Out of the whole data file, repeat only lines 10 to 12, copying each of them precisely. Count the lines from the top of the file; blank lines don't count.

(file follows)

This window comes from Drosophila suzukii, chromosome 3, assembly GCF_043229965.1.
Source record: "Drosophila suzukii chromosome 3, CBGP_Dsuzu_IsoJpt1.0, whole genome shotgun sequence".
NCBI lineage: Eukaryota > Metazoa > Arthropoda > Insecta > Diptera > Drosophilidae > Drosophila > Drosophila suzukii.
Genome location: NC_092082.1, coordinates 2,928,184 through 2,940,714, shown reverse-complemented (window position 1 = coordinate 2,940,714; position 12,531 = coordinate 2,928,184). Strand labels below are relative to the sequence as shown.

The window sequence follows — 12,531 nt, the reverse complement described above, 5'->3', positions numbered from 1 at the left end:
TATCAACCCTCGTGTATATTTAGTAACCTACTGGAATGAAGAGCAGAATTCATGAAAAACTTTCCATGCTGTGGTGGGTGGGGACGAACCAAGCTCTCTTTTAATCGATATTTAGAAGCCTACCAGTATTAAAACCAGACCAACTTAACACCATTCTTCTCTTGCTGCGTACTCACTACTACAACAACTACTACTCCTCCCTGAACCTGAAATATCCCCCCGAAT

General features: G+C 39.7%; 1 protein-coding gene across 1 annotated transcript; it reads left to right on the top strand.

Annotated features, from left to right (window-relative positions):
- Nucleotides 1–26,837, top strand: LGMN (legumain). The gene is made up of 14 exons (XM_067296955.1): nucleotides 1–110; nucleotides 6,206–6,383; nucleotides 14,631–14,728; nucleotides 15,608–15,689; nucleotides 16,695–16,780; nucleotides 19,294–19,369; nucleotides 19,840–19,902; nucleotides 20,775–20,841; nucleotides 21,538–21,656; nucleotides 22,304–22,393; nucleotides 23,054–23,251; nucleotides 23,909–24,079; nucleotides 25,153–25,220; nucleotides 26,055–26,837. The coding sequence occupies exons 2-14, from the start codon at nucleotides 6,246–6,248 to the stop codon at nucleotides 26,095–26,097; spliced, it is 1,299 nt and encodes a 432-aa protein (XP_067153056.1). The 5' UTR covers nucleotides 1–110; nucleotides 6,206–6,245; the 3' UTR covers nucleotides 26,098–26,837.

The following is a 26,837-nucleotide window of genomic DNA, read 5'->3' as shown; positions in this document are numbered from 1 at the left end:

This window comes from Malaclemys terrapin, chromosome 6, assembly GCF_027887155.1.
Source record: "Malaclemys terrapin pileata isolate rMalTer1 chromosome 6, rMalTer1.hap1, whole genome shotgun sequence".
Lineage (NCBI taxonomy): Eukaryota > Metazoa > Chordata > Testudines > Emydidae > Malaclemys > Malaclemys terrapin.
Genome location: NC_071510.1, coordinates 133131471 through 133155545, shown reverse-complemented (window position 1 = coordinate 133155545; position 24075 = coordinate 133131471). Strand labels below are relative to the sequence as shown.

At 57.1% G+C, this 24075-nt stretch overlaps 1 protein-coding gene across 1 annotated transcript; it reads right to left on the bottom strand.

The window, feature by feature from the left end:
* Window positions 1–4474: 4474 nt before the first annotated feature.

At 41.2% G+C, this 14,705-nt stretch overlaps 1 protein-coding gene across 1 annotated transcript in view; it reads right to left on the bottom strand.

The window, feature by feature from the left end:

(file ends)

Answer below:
The following is a 26,837-nucleotide window of genomic DNA, read 5'->3' as shown; positions in this document are numbered from 1 at the left end:

This window comes from Malaclemys terrapin, chromosome 6, assembly GCF_027887155.1.
Source record: "Malaclemys terrapin pileata isolate rMalTer1 chromosome 6, rMalTer1.hap1, whole genome shotgun sequence".